Prosopis (Jand)

Anogeissus latifolia (Axle wood, Dhawra)

Ceripos tagal (Goran)

Gmelina arborea (Gumhar)

Terminalia tomentosa (Asna)

Syzygium cumini (Jambolana Jamun)

 

 

The angiospermic wood (hard wood) is generally better than gymnospermic wood (soft wood). Soft wood produces intense heat but for shorter periods and hard wood gives uniform heat for longer periods. Bad fuel wood does not catch fire quickly, has low flame, low calorific value, gets burnt quickly, is full of smoke with offensive odour.

Due to increase in population, the demand of fuel wood is increasing day by day and this has led to fuel wood crises. In order to overcome fuel wood crisis, following methods have been suggested :

(1) To grow more fuel wood trees, i.e., energy plantations.

(2) Proper designing of wood stoves or chullahs in order to increase efficiency of these and hence to save energy loss.

(3) Electric cremation should be enhanced.

(4) Energy production from woods by different processes like carbonisation (Change of wood into carbon/charcoal by heating), gasification (change of wood into producer gas by passing steam over incandescent coke), pyrolysis (thermochemical conversion of wood into charcoal, pyroligneous acid (10% acetic acid), wood gas, wood tar, wood alcohol, etc.).

Energy plantations : Energy plantations mean to grow more trees for fuelwood. The uses of energy plantations are :

(1) Solar energy can be stored continuously.

(2) Minimum technology is required for raising the trees.

(3) They are ecologically safe, economical, renewable and sufficient manpower is available to raise them.

(4) Green plant's are the best source of renewable energy.

(5) They do not require new technologies and major input.

Mobilisation of land resources : To minimise the danger of loss of agricultural land for growing fuelwood, trees should be grown for fuelwood on :

(1) On farmer's own land where cultivation is not done.

(2) Village common lands

(3) Along both sides of road, canals and railway tracks

(4) On degraded forests and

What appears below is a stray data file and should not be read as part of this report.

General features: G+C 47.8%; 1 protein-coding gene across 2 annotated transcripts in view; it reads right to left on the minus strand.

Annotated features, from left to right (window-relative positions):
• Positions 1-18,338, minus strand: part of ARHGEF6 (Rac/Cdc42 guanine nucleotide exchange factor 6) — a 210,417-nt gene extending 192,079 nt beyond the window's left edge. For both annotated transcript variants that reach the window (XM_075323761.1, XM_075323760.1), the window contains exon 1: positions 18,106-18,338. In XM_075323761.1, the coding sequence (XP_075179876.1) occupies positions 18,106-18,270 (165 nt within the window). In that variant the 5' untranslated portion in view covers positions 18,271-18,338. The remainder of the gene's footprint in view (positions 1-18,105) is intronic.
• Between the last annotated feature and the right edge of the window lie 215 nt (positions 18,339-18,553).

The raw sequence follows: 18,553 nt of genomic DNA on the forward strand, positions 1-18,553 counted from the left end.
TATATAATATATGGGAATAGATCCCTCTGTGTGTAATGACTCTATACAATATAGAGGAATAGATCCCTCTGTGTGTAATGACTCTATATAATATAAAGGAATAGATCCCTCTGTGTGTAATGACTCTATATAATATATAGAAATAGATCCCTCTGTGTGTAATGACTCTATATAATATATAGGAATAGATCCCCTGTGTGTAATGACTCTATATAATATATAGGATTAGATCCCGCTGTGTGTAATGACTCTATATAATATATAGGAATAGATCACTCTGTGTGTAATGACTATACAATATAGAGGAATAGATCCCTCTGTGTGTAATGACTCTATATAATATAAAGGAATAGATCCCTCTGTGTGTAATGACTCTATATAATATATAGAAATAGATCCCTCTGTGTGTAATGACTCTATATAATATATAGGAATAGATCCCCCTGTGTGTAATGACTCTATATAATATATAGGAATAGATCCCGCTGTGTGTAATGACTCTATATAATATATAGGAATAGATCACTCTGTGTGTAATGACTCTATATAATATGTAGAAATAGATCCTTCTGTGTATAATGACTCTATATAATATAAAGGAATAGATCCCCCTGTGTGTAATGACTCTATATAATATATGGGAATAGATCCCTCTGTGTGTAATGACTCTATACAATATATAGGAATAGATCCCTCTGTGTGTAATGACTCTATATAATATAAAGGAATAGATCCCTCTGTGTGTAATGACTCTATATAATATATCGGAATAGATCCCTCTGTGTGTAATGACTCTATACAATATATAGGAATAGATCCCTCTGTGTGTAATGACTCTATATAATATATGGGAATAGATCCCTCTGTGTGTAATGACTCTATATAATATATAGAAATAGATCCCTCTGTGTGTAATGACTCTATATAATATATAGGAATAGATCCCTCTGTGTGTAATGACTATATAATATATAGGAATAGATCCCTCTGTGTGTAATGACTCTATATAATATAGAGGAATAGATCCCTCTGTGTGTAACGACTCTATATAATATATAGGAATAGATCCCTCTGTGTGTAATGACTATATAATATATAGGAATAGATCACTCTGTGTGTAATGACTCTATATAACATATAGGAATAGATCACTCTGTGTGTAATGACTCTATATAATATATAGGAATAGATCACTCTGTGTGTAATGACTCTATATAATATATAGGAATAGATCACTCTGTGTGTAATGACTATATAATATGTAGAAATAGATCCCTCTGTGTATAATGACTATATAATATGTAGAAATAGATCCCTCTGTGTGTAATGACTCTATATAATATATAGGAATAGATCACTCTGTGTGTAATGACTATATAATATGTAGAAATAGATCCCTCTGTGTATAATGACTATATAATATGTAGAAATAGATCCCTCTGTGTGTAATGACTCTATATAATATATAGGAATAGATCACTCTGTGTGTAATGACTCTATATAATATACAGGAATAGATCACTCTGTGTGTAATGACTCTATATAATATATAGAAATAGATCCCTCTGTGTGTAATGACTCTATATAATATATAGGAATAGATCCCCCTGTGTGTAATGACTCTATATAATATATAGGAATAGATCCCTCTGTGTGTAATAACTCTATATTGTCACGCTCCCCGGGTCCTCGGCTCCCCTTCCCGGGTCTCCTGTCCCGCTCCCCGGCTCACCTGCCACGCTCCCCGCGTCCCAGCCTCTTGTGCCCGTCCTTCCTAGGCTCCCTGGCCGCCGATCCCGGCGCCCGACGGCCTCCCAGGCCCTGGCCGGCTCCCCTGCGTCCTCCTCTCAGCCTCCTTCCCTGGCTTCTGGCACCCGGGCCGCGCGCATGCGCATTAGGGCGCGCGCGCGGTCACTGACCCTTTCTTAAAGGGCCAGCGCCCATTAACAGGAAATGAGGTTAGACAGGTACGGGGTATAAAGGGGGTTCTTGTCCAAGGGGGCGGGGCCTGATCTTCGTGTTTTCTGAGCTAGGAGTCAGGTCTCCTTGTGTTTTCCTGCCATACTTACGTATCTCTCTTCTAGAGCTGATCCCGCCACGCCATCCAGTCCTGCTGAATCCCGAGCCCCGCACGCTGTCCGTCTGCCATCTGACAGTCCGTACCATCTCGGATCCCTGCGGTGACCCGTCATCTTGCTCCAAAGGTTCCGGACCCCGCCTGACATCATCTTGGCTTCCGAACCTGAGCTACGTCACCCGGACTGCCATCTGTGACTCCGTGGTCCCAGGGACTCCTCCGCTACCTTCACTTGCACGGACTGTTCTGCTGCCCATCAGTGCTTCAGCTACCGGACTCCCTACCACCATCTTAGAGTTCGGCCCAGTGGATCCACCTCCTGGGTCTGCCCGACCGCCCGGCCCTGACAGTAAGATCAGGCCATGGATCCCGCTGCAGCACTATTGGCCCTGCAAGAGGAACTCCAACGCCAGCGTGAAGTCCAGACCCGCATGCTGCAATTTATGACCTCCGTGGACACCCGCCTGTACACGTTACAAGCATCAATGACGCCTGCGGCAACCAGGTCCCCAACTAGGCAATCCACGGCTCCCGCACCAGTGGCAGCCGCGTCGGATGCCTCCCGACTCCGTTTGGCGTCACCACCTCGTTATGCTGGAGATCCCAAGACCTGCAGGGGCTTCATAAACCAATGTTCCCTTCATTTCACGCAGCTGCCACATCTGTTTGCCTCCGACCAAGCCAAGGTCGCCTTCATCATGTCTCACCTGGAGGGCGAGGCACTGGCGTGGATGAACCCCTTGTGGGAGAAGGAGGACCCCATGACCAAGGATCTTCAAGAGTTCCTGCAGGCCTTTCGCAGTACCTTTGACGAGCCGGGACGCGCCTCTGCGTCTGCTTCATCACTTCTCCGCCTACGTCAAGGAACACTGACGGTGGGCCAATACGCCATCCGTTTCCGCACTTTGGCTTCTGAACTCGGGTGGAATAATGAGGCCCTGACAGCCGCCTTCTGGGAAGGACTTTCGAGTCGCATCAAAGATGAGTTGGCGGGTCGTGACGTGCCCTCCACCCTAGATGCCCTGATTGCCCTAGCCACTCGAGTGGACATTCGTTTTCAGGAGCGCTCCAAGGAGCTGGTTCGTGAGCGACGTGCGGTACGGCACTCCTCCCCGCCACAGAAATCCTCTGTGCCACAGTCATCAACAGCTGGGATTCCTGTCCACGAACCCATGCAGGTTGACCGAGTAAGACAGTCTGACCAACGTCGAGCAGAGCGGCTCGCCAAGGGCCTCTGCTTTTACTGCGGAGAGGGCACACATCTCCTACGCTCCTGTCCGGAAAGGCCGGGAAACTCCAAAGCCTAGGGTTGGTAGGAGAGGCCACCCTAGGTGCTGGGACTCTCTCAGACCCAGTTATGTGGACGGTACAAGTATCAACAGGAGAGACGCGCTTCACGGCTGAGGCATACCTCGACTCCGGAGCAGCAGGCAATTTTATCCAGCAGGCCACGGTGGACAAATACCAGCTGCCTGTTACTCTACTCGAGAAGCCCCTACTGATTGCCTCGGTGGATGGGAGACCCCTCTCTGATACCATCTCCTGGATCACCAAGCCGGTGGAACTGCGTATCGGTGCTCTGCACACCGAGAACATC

(5) On wastelands

Over 30 million hectares of land is available in India for energy plantations, without affecting land under agricultural and industrial use.

Selection of suitable species : While selecting suitable species following criteria can be considered : 

(1) The saplings should establish quickly and rapidly.

(2) The species should be preferably local and well adapted to local climatic and soil conditions.

(3) It should have high coppicing ability or regenerative potential. Coppicing means thick growth of branches from the stump after the aerial branches have been removed. Coppiced growth is faster as compared to the growth of new saplings because they have already established root system.

(4) The plant should be able to grow with minimum water and fertilizer requirement.

(5) The plant should draw minimum quantity of nutrients from soil.

(6) Plants should be able to improve the soil quality like sterilisation, correction of alkalinity or acidity etc.

(7) Plants should have the xerophytic character when grown under xeric conditions.

(8) Plants should be resistant to pests and diseases.

(9) Plants grown along both the sides of roads and railway tracks should be able to tolerate water logging.

Development of suitable agro-technology : Techniques of growing particular species in particular habitat must be carried out to get maximum yield. Cultivating grasses and fodder crops along with fuel wood species brings out maximum land use.

Producer gas : It is mixture of mainly \[CO,{{H}_{2}},{{O}_{2}}.\]Producer gas is produced due to incomplete combusion of coal and wood. With restricted supply of air, coal and wood is burnt. Mixture gas thus produced is passed through filter to remove shoot and ashes. Now the gas is passed through coolers to condense other waste residue. Now the gas is released for industrial use. This gas is free from pollution. Raw material for producer gas is easily available and can be produced at normal temperature. The gas produced is inflammable but otherwise costly and generates less power.

Agro-industrial residues : Some methods have been devised for bioconversion of agricultural residues, industrial waste materials and animal wastes into energy. This is very important in solving the environmental pollution problems. About 28 percent of population in the developing countries uses dung and crop residues as fuel for cooking food. Thus potential fertilizer of the agricultural fields is wasted in burning. The problem can be solved by using dung to produce gobar gas (biogas) and residue can be used as manure. The aerobic fermentation of dung yields fuel as well as fertilizer.

Biogas (Gobar gas) : Biogas is methane rich fuel gas produced by anaerobic breakdown and fermentation of biomass. Biogas consists of \[50-70%\,\,C{{H}_{4}}\](methane), \[30-40%\,\,C{{O}_{2}},\text{ }1%\,\,{{H}_{2}}S\]